Exchange-type diet. An exchange-type diet is a meal plan with a set number of servings from each of several food groups. Within each group, foods are about equal in calories and can be interchanged as you wish. For example, the "starch" category could include one slice of bread or 1/2 cup of oatmeal; each is about equal in nutritional value and calories. If your meal plan calls for two starch choices at breakfast, you could choose to eat two slices of bread, or one slice of bread and 1/2 cup of oatmeal. With the exchange-type diet plans, you have more day-to-day variety and you can easily follow the diet away from home. The most important advantage is that exchange-type diet plans teach the food selection skills you need to keep your weight off.
Prepackaged-meal diet. These diets require you to buy prepackaged meals. Such meals may help you learn appropriate portion sizes. The disadvantage to this is that they can be costly. Before beginning this type of diet, find out whether you will need to buy the meals and how much the meals cost. You should also find out whether the program will teach you how to select and prepare food, skills that are needed to sustain weight loss.
Formula diet. Formula diets are weight-loss plans that replace one or more meals with a liquid formula. Most formula diets are balanced diets containing a mix of protein, carbohydrate, and usually a small amount of fat. Formula diets are usually sold as liquid or a powder to be mixed with liquid. Although formula diets are easy to use and do promote short-term weight loss, most people regain the weight as soon as they stop using the formula. In addition, formula diets do not teach you how to make healthy food choices, a necessary skill for keeping your weight off.
Questionable diets. You should avoid any diet that suggests you eat a certain nutrient, food, or combination of foods to promote easy weight loss. Some of these diets may work in the short term because they are low in calories. However, they are often not well balanced and may cause nutrient deficiencies. In addition, they do not teach eating habits that are important for long-term weight management.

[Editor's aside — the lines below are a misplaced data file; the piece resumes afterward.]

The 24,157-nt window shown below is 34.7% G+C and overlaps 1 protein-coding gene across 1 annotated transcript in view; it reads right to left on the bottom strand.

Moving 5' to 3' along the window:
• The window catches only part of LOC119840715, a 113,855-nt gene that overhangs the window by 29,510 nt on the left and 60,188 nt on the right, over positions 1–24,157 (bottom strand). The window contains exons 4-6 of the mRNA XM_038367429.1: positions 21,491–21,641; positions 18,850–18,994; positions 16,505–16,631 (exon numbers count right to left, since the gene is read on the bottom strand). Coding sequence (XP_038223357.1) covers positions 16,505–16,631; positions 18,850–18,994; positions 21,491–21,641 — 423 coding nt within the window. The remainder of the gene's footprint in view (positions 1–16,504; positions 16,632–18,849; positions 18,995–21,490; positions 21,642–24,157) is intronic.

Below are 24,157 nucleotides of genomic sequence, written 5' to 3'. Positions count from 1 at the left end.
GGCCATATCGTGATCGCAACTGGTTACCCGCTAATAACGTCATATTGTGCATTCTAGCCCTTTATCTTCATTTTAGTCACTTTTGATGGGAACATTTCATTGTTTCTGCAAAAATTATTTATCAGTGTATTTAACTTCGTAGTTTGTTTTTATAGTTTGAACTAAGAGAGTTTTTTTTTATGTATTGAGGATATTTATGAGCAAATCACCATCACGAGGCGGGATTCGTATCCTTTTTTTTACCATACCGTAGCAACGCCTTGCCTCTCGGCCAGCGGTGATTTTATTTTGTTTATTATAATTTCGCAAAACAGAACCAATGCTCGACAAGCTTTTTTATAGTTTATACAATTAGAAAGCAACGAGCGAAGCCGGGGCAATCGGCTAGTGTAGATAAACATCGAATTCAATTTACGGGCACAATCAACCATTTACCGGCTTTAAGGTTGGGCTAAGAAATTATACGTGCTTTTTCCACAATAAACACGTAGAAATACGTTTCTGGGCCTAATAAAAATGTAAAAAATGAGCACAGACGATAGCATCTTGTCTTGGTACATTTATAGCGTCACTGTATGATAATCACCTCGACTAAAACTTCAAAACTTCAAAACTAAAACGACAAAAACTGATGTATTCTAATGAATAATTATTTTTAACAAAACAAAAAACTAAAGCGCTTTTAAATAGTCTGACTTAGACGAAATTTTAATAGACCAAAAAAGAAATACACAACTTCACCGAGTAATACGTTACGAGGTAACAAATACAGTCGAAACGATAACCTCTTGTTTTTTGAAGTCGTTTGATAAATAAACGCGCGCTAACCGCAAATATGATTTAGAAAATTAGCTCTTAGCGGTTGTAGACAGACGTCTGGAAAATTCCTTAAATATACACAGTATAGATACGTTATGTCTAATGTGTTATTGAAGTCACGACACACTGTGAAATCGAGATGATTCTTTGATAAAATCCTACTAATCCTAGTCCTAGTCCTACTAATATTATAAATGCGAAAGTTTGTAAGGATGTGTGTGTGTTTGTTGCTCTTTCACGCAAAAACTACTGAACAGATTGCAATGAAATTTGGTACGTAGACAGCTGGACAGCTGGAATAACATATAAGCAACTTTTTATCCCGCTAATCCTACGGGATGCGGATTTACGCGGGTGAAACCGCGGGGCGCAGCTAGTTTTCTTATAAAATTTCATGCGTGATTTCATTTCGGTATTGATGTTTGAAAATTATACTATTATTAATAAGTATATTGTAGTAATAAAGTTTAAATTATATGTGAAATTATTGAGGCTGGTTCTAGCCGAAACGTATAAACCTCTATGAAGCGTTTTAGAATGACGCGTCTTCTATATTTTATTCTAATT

Flexible diets. Some programs or books suggest monitoring fat only, calories only, or a combination of the two, with the individual making the choice of both the type and amount of food eaten. This flexible type of approach works well for many people, and teaches them how to control what they eat. One drawback of flexible diets is that some don't consider the total diet. For example, programs that monitor fat only often allow people to take in unlimited amounts of excess calories from sugars, and therefore don't lead to weight loss.
It is important to choose an eating plan that you can live with. The plan should also teach you how to select and prepare healthy foods, as well as how to maintain your new weight. Remember that many people tend to regain lost weight. Eating a healthful and nutritious diet to maintain your new weight, combined with regular physical activity, helps to prevent weight regain.
Resource: The National Institute of Diabetes & Digestive & Kidney Diseases